Top 10 List For New Mother Runners
By Sarah Bowen Shea
Need a simple and effective way for shedding some of that baby weight and getting in shape? Trying to get started with a running program? Check out these tips for new mother runners:
- Like getting married, having a kid, or changing a job, there is not perfect time to start running—or to even just go for a run. The sports bra doesn’t hook itself, the shoes don’t walk themselves to you, the door doesn’t magically open to let you know that this exact moment is the perfect time to go. You don’t find time to run: you make time to run.
- Starting over sucks. Set yourself up for success, not failure, so set your bar at two or three short runs per week—then if you squeeze in a fourth run or go a bit longer than planned, it feels like a win.
- Running can truly change your life. You can run away from depression, bad relationships, negative body images, frustration, anger, and anything else that doesn’t do you good. And you can run towards con dence, happiness, peace, patience, strength, contentment, and optimism. All at a pace that makes sense for you.
- A female who also has a bunch of other titles— mother, daughter, partner, boss, employee, chef, grocery shopper, toilet cleaner, face wip- er—is not adding to her load when she takes on the title of “runner.” In fact, her load will be eased since she regularly takes care of her body, mind, and spirit—and as such, can focus much better on everything and everybody else. In other words, no guilt allowed. Period.
- There is an important difference between good enough and good. Make the former your baseline goal for every outing, and enjoy the good—and delicious—runs when they decide to grace you with their magical powers.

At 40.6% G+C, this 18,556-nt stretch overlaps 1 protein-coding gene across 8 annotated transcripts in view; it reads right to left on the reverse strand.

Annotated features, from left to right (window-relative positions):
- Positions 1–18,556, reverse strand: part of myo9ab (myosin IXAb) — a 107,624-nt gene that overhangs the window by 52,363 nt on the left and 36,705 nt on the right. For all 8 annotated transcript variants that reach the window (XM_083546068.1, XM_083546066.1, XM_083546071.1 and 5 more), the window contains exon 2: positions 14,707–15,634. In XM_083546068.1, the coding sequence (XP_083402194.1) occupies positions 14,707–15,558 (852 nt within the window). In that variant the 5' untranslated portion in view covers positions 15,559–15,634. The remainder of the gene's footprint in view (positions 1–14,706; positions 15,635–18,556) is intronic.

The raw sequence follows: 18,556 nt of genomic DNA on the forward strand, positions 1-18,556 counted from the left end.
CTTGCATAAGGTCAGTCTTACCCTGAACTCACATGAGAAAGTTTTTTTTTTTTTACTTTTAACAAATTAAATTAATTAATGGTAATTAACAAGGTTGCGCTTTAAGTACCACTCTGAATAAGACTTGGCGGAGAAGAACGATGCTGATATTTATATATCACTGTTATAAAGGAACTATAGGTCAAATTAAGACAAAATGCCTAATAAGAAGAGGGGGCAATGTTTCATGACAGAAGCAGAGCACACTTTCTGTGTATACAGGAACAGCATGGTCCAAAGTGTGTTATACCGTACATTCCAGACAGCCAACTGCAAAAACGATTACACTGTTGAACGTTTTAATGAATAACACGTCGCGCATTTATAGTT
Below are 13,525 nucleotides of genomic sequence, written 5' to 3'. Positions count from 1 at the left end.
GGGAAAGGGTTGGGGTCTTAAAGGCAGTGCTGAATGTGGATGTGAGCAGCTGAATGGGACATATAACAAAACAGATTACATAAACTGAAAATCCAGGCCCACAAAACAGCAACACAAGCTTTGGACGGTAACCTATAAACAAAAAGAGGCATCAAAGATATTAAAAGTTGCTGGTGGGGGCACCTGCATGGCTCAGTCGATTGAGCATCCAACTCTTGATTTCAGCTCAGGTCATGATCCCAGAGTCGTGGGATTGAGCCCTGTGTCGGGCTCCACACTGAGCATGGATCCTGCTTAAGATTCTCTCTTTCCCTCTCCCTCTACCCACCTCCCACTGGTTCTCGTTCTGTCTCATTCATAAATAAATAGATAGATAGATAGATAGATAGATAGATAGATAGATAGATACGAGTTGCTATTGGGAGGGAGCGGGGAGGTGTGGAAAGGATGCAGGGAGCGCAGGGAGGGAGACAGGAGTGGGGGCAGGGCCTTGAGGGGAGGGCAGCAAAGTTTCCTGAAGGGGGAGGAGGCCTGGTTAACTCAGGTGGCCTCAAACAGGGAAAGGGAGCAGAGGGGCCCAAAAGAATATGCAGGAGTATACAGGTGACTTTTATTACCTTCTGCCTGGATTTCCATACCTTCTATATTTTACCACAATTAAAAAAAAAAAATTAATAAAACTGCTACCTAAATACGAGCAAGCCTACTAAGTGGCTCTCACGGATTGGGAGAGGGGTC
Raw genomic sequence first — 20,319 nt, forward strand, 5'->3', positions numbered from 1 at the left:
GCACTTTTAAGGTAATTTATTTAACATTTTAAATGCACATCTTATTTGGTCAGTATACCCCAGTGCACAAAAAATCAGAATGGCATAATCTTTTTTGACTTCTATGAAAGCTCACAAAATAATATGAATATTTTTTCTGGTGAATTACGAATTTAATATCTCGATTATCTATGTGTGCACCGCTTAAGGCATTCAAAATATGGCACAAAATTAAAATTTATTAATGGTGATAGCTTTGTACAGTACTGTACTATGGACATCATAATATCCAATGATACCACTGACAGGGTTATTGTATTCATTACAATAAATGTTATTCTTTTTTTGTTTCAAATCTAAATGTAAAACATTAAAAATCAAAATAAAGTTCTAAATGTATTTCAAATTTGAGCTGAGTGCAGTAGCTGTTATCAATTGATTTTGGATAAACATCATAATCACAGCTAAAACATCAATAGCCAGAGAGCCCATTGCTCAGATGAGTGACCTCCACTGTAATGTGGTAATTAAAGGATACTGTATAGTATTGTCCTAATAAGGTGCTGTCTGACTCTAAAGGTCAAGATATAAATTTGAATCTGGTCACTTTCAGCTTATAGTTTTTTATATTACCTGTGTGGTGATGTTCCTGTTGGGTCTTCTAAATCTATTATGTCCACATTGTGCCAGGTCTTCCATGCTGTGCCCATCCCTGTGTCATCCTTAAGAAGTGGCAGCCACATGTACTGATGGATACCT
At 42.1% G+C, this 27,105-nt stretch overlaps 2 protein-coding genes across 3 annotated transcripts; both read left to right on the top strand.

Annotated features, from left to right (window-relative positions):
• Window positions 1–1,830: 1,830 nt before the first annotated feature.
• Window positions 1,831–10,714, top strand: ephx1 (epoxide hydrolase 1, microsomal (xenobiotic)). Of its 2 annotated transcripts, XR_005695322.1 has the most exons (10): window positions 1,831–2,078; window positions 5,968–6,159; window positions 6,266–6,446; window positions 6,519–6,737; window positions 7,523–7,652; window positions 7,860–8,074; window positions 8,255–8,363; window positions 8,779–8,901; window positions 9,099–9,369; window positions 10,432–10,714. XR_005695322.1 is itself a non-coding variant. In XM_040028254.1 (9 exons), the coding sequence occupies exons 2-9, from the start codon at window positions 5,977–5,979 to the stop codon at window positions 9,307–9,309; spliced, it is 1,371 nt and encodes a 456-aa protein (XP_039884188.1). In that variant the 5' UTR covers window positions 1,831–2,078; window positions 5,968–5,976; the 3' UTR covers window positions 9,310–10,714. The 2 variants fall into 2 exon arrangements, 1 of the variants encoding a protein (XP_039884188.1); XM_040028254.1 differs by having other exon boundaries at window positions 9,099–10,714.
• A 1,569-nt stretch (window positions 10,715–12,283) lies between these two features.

- Running is never easy. But it definitely gets easier.
- No running-induced injury was ever healed by simply running more on it. If something hurts in the way you know it shouldn’t, stop and gure it out before you plow forward. Strength train- ing and physical-therapy exercises (clamshells, anyone?) are vital to running injury-free. Bet- ter to cut a run short and get them done than neglect them—and pay the consequences.
- Nobody cares about your nishing times but you. Feel free to obsess about them all you want, but realize people don’t judge you by your PR’s. (And if they do, they’re not the kind of people you want to hang around anyway.)
- Do your best not to put energy into worry- ing about the weather, the hills you have to climb, what things will crash around at your house while you’re out running. You can’t con- trol those things. Direct your energy towards having the best run you can possibly have on having the best run you can possibly have on this day, in these circumstances.
- As you plan your race schedule, pick a distance that feels exciting and right for you;you’re a runner whether your normal run is one mile or 12. Post-baby, you owe it to yourself to taste victory, so maybe opt for a strong 10K in- stead of a taxed-out-on-training half-marathon.
SARAH BOWEN SHEA IS THE CO-FOUNDER OF ANOTHER MOTHER RUNNER, ANOTHERMOTHERRUNNER.COM